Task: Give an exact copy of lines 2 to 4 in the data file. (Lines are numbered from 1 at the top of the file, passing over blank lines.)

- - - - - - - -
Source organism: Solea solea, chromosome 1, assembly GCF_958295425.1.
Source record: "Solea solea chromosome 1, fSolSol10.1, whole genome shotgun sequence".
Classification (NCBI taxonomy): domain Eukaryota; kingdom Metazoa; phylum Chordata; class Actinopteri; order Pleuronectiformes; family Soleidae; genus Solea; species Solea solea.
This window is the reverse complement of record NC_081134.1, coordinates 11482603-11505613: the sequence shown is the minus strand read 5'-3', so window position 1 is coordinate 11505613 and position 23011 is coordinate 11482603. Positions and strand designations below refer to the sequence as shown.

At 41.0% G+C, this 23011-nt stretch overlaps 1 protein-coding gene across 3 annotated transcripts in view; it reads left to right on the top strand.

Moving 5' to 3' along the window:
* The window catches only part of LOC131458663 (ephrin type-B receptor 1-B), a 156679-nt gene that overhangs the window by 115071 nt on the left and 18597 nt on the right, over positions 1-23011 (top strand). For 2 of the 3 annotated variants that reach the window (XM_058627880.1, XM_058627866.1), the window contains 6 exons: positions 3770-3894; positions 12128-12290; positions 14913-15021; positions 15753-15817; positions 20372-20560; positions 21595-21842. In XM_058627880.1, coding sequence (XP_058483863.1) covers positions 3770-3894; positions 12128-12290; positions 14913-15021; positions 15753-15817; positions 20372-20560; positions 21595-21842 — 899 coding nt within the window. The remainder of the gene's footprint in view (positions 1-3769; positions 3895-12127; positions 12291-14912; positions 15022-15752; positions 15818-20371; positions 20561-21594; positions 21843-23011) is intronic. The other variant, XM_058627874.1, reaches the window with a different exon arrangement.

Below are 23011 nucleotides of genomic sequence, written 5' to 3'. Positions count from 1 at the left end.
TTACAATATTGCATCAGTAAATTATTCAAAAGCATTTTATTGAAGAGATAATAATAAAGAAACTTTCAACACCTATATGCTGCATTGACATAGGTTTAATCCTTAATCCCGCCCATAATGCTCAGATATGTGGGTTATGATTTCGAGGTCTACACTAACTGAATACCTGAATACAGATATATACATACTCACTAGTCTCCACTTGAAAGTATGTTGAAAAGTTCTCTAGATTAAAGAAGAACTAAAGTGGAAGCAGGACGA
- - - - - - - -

Source record: "Solea solea chromosome 1, fSolSol10.1, whole genome shotgun sequence".
Classification (NCBI taxonomy): domain Eukaryota; kingdom Metazoa; phylum Chordata; class Actinopteri; order Pleuronectiformes; family Soleidae; genus Solea; species Solea solea.
This window is the reverse complement of record NC_081134.1, coordinates 11482603-11505613: the sequence shown is the minus strand read 5'-3', so window position 1 is coordinate 11505613 and position 23011 is coordinate 11482603. Positions and strand designations below refer to the sequence as shown.